The day the story changed about the Black Panthers and an Omaha policeman’s murder

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Sixteen year-old Duane Peak changed his story on September 28, 1970 after being threatened with the electric chair and implicated two Black Panther leaders in a murder he earlier said they were not involved in. (credits: Unknown photographer/Court exhibit)

The Omaha Municipal Court preliminary hearing for Ed Poindexter and David Rice (later Wopashitwe Mondo Eyen we Langa) was called to order on September 28, 1970. Both defendants asked their murder cases be severed and tried separately but were denied. County Attorney Donald Knowles and Arthur O’Leary represented the prosecution, Public Defender A.Q. Wolf and Thomas Kenney represented Poindexter, with David Herzog representing Rice.

The two men were leaders of Omaha’s affiliate chapter of the Black Panther Party called the National Committee to Combat Fascism. The pair were charged with the bombing murder of Omaha Patrolman Larry Minard, Sr. on August 11, 1970. Peak confessed to planting the bomb and after six versions ended up implicating the Black Panther pair during his preliminary hearing testimony, however only after contradicting himself.

Thomas Kenney later described the hearing held at Omaha City Hall. “It was a few blocks from the Courthouse, but the preliminary hearing was a real circus. There was a mob of people there, and screaming and hollering. There were mobs of people, news media, pro-police factions, you know, a number of black people.”

David Herzog began by immediately objecting to any testimony by Peak because he was a co-defendant, unreliable, and a minor. The judge overruled the objection stating he did not know anything about Peak.

Arthur O’Leary asked Peak about seeing Ed Poindexter a week before the murder. Peak couldn’t remember. “I don’t think I remember seeing him.”

Peak also couldn’t remember seeing Poindexter at the American Legion on the Friday before the bombing as he earlier claimed. Peak couldn’t remember giving a deposition to O’Leary a month earlier where he purportedly did remember. Nor did Peak remember giving O’Leary a statement during an interrogation a week earlier.

County Attorney Donald Knowles had enough and stopped the questioning. “I note, Your Honor, from looking around the courtroom, that this witness’ lawyer is not here. I would like your permission for a continuance to the time that we can get his lawyer here. I think he should be here with him.”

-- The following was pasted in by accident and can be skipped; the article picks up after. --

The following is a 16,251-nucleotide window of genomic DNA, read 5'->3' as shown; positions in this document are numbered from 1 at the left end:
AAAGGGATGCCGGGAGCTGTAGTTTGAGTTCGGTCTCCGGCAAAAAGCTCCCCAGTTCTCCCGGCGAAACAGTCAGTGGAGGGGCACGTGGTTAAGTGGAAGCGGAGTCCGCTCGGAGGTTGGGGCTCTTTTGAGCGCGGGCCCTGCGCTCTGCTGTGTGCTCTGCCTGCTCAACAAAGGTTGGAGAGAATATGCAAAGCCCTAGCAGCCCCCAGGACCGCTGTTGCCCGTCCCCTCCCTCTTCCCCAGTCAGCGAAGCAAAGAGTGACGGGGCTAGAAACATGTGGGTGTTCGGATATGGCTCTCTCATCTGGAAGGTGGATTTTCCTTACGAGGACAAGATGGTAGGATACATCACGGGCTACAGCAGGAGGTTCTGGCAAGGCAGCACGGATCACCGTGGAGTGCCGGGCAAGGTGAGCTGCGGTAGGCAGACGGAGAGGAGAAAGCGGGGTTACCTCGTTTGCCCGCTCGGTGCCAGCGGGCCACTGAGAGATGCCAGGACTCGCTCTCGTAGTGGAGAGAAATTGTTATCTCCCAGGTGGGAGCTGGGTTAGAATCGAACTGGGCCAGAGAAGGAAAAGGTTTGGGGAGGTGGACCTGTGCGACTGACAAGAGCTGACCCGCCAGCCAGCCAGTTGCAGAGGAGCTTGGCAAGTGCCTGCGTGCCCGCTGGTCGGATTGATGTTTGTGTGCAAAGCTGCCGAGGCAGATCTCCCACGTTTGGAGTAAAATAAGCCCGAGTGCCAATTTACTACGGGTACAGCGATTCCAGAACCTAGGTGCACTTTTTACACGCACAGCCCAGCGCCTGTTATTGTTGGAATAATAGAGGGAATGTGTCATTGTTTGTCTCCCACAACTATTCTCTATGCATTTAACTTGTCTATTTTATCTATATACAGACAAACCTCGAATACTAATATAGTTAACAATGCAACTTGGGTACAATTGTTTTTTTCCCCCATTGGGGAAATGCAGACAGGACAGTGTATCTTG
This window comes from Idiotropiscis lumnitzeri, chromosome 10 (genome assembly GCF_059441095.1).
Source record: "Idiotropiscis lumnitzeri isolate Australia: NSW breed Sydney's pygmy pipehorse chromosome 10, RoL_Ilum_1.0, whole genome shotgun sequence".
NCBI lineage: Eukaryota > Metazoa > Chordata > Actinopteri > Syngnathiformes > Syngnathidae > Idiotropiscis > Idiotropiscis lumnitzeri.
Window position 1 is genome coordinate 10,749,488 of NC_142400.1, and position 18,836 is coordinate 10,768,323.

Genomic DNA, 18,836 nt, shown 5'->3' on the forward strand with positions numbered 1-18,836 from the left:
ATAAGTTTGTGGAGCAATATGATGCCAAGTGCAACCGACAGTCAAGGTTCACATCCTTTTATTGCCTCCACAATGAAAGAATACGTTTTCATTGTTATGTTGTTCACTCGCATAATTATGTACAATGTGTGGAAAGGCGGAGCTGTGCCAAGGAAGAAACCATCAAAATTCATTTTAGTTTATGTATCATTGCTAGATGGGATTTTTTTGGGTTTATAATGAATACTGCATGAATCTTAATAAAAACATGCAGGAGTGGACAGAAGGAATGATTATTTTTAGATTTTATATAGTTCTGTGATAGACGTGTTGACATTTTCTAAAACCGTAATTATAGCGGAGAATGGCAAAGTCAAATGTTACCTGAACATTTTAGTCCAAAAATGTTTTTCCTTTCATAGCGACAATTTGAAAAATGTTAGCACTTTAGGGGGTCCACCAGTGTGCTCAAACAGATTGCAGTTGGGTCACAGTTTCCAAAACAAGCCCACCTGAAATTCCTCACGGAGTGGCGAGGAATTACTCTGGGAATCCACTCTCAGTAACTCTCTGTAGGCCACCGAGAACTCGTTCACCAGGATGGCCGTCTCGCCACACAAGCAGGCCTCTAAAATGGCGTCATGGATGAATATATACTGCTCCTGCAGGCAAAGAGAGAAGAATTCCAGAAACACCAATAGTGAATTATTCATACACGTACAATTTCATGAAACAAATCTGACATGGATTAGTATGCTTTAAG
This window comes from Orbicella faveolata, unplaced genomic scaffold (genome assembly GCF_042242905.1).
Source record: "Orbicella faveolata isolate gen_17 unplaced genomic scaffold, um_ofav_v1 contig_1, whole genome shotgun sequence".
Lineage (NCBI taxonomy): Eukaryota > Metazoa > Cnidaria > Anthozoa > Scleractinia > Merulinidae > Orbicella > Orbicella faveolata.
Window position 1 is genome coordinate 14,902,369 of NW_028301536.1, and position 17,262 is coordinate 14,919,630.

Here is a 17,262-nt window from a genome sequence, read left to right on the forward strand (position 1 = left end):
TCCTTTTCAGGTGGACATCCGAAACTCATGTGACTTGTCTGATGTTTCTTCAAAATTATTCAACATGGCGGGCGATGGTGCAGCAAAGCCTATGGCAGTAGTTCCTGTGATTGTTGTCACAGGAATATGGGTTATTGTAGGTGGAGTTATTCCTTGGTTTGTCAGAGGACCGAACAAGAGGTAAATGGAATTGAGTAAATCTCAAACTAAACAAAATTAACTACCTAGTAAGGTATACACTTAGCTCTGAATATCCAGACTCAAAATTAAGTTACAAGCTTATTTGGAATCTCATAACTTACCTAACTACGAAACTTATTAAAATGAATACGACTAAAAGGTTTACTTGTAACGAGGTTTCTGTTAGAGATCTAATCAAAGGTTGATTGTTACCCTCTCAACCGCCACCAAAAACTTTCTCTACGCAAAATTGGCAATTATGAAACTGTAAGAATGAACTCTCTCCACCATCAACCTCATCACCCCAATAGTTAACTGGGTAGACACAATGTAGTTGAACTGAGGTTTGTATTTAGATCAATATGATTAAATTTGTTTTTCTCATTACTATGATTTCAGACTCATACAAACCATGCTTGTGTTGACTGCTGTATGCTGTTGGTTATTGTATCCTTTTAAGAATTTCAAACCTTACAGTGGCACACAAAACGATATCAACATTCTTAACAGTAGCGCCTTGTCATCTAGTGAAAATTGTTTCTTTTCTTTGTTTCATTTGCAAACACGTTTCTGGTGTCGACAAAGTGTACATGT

When the preliminary hearing resumed in the afternoon, Knowles made a statement, apparently because Peak was still not ready to cooperate with the prosecution. “I understand that the Court’s ruling was that we were allowed to withdraw the witness that was on the stand this morning due to the fact that he had taken us by surprise and we are allowed to proceed now with other witnesses.”

Finally, in mid-afternoon, Duane Peak returned to the witness stand, wearing sun glasses. The Omaha World-Herald reported that Peak’s hands trembled and his answers were whispers.

Nebraska State Senator Ernie Chambers interviewed Peak years later about the case and that day in court. Peak described removing his sunglasses upon instruction from the judge at the preliminary hearing. “The stress and the pain and all that I went through, it showed in my face.”

If you had known, you could have felt the inside of my heart, you know, it just like someone took a big bass drum and took it inside me and just started beating away. You know, I could feel like…uhh…as I sat on the witness stand, my heartbeat. I felt that everyone could see my entire body pulsating, you know. The way my heart was beating and I was under a lot of hurt and I was under a lot of stress. I had a big concern for my family. I didn’t want to see my family suffer for anything they had nothing to do with, and that was very important as well.”

Peak admitted conferring with three people during the morning recess; his lawyer, his brother Donald, and his grandfather, Foster Goodlett. Objections were made against any further testimony by Peak because of the visits. The judge allowed Peak to testify. “The young man is represented by competent counsel and I don’t know what he advised him but he has been represented and he has also conferred with his grandfather, who is a minister and whom I have known for a long time and I don’t know what advice he gave him but your motion is overruled and we will see what the defendant testifies to.”

Unknown to the defendants or their attorneys, Donald Peak was a paid FBI informant who reported to Special Agent in Charge Paul Young and later to prosecutor O’Leary. Poindexter and Rice were targets of the clandestine COINTELPRO counterintelligence operation and the subject of FBI Director J. Edgar Hoover’s personal attention. Donald Peak’s visit with his brother during the recess carried with it COINTELPRO taint.

Peak’s testimony changed during the recess. Now Peak remembered a conversation outside NCCF headquarters with Ed Poindexter about a bomb. “He called me outside and said he wanted to show me how to make a bomb.”